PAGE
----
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Rock Guitar Lessons: Adding Major 3rd and Major 6th

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One, two, three, four.
All right, so we've been working
a lot with the pentatonic scale, and also
the blues scale and
really the only difference between those
two scales is one note.
The blues scale has the blue note added
So there are other notes you can add on to
pentatonic to add some more flavor, and
I want to show you a couple options.
The first one I'm gonna show you is the
major 6th and
we kind of touched on it when we were
doing that bending in the last example.
Because we went to our normal minor
seventh interval,
that happens in the pentatonic, in the
pentatonic scale anyway.
But if we want to bend up to it,
we end up getting that major 6th note.
One, two, three, four, five, six.
That's a major 6th.
And I like this note, it's a good sounding
note, so
I came up with a phrase that we can use
the major six and get that flavor.
We're gonna start on the blue note.
We kind of did this phrase before, so
you should have the technique of this one
down already.
That little slide a hammer-on and just
picking the first note and
the last two notes with down, and then up,
All right.
This time I'm starting right on the down
A one, two, three, four.
That's the beginning.
Right on the down beat.
All right, we got that much,
now after that, I'm gonna go.
And hit, go for this kinda,
makes a cool sound when I go from the
minor third.
And hit that major sixth right after it
because that's actually in itself a try to
an interval which is very dissonant.
Really catches the ear and makes you go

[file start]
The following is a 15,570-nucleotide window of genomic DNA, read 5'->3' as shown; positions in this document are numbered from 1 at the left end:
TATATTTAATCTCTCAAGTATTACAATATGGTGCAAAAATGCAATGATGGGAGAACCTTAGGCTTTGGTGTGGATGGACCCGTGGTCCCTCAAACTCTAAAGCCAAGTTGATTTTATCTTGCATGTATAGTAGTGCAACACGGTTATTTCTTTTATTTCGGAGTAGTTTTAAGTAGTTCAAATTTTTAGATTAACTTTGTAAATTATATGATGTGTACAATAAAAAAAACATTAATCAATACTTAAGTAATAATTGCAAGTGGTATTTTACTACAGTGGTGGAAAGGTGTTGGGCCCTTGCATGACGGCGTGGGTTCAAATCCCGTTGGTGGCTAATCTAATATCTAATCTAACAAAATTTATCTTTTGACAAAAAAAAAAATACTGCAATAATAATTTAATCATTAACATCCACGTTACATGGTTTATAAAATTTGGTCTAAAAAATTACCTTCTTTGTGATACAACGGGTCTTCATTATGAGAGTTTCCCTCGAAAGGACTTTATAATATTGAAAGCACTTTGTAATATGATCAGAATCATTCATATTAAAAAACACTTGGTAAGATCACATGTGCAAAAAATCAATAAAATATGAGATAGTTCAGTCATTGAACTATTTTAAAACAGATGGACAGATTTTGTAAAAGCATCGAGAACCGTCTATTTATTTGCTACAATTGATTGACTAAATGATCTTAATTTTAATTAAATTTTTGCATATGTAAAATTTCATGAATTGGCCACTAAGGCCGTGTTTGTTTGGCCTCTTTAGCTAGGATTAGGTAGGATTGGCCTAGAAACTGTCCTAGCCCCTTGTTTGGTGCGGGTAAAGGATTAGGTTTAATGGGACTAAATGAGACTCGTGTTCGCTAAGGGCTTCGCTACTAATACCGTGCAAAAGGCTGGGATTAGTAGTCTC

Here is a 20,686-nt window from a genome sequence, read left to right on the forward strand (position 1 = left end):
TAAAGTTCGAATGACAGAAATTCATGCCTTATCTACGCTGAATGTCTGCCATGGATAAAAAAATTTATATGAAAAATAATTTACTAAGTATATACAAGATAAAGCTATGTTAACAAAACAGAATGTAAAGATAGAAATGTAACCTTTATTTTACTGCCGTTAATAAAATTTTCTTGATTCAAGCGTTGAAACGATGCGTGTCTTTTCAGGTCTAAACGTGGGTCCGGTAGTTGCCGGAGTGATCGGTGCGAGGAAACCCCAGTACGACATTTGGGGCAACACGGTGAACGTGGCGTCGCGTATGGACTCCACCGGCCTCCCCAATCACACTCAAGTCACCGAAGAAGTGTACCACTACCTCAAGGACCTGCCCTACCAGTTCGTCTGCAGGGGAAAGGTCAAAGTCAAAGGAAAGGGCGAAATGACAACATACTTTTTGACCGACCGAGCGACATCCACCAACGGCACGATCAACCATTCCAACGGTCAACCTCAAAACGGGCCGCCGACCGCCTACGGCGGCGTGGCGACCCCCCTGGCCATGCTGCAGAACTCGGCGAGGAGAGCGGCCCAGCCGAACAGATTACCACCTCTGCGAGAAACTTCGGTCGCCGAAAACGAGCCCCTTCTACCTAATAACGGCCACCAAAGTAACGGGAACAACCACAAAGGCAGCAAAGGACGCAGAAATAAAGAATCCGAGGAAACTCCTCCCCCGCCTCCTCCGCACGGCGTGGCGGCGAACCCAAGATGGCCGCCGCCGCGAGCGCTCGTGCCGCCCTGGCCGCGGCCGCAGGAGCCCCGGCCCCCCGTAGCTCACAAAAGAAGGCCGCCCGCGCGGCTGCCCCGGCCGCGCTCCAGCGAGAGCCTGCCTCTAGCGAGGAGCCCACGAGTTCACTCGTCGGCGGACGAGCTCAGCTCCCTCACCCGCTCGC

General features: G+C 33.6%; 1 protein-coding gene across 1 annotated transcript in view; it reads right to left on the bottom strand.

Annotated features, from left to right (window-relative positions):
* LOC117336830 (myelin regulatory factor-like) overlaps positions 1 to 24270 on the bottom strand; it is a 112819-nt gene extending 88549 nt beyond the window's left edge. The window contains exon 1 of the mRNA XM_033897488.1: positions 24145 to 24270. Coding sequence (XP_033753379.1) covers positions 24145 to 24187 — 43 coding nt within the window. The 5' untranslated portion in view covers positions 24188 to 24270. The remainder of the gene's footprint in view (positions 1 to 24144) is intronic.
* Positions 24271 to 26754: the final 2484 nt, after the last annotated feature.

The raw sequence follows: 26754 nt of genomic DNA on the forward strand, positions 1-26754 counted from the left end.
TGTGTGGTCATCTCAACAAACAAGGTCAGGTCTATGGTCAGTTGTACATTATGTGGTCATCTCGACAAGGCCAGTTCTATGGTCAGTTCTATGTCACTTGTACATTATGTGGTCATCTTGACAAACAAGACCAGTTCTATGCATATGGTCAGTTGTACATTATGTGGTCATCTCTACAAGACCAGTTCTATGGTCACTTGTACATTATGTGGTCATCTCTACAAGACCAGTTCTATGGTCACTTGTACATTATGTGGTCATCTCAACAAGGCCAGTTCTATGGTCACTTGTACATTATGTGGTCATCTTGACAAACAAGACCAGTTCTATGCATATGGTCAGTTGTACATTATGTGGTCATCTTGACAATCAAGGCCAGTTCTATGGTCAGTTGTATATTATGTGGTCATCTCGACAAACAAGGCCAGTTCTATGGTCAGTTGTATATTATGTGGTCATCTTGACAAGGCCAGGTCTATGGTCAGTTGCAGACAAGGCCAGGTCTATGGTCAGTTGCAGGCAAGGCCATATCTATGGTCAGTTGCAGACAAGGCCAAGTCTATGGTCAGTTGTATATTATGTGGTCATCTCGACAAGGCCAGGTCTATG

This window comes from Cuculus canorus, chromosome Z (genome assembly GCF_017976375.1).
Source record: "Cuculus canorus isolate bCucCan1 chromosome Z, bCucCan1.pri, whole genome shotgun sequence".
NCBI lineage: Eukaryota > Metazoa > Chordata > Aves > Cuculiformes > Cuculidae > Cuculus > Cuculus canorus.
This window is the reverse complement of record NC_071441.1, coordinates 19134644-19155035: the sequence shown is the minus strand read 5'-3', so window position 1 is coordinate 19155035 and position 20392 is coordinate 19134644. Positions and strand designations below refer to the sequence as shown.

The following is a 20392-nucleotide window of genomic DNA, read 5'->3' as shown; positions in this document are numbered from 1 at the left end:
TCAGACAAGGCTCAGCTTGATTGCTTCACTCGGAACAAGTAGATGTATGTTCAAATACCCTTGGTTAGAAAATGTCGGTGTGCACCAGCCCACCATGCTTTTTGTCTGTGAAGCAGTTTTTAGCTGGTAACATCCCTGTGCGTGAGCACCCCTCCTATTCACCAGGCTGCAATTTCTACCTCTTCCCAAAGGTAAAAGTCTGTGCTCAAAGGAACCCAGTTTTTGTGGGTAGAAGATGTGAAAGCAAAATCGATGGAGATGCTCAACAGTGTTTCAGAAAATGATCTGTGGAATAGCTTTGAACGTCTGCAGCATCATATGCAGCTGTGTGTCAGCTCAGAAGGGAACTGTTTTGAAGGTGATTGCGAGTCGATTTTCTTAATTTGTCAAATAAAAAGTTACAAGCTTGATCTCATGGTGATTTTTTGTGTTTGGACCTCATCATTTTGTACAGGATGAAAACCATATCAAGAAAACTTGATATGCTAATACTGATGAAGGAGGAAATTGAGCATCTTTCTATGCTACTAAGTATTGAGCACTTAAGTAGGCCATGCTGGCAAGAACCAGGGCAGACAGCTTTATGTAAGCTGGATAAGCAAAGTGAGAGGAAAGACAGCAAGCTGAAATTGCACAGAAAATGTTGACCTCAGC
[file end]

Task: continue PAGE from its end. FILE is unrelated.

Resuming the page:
whoa, what happened there, but
those both sound nice over A,
especially when I resolve to some really
strong notes in the key of
A afterwards, which are the root,
what could be stronger than A in the key
of A, and then the minor
third maybe even a hair, a little bend up
on it, yeah and then the root again, so.
The other elements in this, of course are
the rhythm.
Kind of a cool syncopated accent there.
And the other thing is
your first finger has to do a pretty big
jump right here,
it's a skip of string to go from the high
E string down to that third string.
And again I'm not, I encourage you not to
bar it but to actually do separate motion.
So you have control.
Over each of those notes.
To make that happen,
your left hand is coming out from under
the neck and changing positions.
watch what part of my hand is doing to
make that happen.
It's you know a pretty
big move with the hand there to make that
it's not just like the finger moving on
its own with the hand staying still,
the whole hand is moving to make it easy
for that finger to shift.
And right there, very last note.
Then I put in a little riff in there with
some chicka chickas.
And those have some nice,
nice syncopated things too, and that's why
the first two are upstrokes.
All right,
I think you have all the parts now.
Let's put it together, again starting on
the down beat on the blue note.
So it's a bold place to start, but
almost immediately resolves to a nice
perfect fifth.
One, two, three, four, five.